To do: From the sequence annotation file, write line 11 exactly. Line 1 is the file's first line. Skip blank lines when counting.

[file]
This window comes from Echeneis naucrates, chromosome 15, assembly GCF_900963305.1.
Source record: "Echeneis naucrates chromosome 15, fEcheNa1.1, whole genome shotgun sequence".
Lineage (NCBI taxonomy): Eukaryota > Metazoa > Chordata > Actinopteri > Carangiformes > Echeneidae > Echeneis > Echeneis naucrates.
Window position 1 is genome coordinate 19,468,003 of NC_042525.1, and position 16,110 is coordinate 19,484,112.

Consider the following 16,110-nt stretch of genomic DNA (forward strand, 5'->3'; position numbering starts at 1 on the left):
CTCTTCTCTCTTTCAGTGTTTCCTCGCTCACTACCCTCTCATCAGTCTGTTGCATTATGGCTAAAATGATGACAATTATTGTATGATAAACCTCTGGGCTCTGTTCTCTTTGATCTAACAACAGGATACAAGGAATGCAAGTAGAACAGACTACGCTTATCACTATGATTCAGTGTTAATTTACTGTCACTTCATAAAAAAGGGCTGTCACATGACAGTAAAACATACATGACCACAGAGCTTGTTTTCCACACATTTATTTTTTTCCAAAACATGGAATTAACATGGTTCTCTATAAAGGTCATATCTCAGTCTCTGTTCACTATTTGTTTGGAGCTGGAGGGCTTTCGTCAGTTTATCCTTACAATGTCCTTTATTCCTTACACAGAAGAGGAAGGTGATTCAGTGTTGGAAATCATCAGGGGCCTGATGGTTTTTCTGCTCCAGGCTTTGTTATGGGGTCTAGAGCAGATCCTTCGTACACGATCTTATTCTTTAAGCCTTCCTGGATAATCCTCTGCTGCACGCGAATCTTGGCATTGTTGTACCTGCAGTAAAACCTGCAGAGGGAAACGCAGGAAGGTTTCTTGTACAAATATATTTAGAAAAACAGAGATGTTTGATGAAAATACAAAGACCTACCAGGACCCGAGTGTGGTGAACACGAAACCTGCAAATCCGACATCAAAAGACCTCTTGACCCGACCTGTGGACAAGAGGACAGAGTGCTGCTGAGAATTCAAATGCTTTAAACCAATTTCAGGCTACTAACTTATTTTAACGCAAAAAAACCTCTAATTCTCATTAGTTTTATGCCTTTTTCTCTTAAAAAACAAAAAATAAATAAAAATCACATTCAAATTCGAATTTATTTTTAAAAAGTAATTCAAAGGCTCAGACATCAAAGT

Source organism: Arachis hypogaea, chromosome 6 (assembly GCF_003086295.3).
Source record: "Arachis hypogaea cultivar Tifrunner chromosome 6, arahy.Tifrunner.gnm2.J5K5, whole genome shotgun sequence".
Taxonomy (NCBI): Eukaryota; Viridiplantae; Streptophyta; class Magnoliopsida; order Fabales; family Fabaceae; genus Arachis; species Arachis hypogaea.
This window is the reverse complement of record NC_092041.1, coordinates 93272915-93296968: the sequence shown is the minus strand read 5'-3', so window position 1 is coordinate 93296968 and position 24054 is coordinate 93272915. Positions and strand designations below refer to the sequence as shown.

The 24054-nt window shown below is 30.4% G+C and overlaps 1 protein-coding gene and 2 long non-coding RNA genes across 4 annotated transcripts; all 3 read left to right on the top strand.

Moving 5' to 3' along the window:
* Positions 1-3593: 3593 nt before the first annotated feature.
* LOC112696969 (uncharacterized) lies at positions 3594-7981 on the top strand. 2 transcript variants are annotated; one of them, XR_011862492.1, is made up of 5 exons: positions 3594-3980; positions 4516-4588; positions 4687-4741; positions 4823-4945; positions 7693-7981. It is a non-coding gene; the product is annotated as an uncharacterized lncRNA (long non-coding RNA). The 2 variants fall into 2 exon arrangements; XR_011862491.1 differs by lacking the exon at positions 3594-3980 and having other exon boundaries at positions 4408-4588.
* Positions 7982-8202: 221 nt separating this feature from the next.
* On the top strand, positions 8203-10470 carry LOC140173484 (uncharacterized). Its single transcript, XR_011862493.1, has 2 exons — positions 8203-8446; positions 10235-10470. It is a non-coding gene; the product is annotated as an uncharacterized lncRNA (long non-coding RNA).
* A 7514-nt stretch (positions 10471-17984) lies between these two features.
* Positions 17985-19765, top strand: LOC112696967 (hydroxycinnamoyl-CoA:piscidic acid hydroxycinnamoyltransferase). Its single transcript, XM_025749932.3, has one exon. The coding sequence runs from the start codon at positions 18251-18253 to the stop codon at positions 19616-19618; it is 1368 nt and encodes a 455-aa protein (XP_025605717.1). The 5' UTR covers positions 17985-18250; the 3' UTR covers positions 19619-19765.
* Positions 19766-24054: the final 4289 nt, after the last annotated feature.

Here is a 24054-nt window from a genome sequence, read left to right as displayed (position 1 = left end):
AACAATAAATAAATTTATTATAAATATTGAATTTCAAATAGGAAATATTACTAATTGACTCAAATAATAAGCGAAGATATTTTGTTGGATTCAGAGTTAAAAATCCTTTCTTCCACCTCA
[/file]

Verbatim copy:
The 24054-nt window shown below is 30.4% G+C and overlaps 1 protein-coding gene and 2 long non-coding RNA genes across 4 annotated transcripts; all 3 read left to right on the top strand.